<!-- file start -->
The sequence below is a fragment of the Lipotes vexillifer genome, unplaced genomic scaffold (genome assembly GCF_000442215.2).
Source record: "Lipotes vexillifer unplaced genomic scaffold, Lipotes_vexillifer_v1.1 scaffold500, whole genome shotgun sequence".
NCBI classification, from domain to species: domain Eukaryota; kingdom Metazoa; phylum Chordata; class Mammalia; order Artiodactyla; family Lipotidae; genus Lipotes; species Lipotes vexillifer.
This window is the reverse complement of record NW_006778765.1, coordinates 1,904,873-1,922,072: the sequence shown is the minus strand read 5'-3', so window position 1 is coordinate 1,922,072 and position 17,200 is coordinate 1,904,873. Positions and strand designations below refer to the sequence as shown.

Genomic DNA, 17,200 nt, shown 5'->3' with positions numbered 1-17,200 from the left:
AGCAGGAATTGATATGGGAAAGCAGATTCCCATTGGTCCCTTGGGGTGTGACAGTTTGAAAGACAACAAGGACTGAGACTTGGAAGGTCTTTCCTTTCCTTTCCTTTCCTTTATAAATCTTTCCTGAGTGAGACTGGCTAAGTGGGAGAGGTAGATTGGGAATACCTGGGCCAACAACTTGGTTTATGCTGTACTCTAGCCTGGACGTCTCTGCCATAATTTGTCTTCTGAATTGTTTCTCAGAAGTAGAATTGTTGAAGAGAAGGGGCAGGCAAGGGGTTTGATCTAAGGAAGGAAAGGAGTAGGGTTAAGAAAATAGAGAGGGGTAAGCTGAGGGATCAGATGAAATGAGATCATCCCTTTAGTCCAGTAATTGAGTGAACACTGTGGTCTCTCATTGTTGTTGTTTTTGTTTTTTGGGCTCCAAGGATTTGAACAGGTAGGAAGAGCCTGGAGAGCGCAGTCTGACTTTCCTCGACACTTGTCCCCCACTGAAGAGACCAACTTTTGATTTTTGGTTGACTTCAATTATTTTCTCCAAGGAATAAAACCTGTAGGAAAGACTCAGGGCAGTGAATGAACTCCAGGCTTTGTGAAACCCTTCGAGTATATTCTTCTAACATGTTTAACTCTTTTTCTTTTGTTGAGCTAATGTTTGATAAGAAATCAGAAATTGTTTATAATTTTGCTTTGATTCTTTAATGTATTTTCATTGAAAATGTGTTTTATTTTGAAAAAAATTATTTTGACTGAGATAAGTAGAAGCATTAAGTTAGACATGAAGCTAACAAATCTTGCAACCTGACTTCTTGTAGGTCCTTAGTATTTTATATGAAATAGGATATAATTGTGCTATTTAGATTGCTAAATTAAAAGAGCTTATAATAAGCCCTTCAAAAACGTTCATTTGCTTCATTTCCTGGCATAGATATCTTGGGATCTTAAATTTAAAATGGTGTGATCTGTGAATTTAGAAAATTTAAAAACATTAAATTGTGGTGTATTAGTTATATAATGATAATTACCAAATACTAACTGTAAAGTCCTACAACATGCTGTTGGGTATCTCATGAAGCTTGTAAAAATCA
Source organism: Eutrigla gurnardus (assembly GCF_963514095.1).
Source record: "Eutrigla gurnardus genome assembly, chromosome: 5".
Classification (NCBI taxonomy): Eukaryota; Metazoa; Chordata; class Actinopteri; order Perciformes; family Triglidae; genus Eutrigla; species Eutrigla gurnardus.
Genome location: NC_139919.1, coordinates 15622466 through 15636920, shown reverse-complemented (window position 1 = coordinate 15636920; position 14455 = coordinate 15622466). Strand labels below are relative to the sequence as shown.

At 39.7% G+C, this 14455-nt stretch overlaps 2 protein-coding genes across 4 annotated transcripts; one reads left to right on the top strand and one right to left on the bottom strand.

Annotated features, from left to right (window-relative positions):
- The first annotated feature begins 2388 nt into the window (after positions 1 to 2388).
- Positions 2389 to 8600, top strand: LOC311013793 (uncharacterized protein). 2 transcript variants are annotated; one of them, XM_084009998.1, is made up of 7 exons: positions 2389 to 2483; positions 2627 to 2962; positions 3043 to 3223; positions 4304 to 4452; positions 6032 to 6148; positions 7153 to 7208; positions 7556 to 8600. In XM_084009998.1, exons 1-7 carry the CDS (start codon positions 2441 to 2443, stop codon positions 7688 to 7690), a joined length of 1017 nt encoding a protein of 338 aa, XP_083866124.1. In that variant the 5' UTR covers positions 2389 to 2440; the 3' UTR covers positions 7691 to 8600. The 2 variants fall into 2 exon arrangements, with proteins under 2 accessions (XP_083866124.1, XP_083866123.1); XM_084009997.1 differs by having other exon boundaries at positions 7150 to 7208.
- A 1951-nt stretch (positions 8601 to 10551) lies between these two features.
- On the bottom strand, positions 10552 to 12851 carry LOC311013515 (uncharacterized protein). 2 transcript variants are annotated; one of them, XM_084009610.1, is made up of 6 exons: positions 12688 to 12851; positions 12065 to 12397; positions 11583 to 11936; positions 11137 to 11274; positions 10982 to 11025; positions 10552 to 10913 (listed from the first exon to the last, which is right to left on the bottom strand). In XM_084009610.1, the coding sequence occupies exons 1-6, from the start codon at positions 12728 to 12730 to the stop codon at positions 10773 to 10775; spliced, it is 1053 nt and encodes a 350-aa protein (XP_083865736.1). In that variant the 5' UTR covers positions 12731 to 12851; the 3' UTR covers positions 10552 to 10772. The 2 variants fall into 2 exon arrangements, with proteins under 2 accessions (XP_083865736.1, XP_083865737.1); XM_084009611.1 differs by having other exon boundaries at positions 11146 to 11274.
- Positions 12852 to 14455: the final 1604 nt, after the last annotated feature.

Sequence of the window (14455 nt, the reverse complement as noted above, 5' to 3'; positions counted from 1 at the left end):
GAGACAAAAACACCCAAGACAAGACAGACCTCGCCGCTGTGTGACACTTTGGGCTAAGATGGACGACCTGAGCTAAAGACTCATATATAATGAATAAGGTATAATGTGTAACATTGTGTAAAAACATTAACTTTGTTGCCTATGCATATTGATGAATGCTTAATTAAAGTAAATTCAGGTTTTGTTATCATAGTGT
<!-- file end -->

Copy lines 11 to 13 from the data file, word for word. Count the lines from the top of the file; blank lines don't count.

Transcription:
At 39.7% G+C, this 14455-nt stretch overlaps 2 protein-coding genes across 4 annotated transcripts; one reads left to right on the top strand and one right to left on the bottom strand.

Annotated features, from left to right (window-relative positions):
- The first annotated feature begins 2388 nt into the window (after positions 1 to 2388).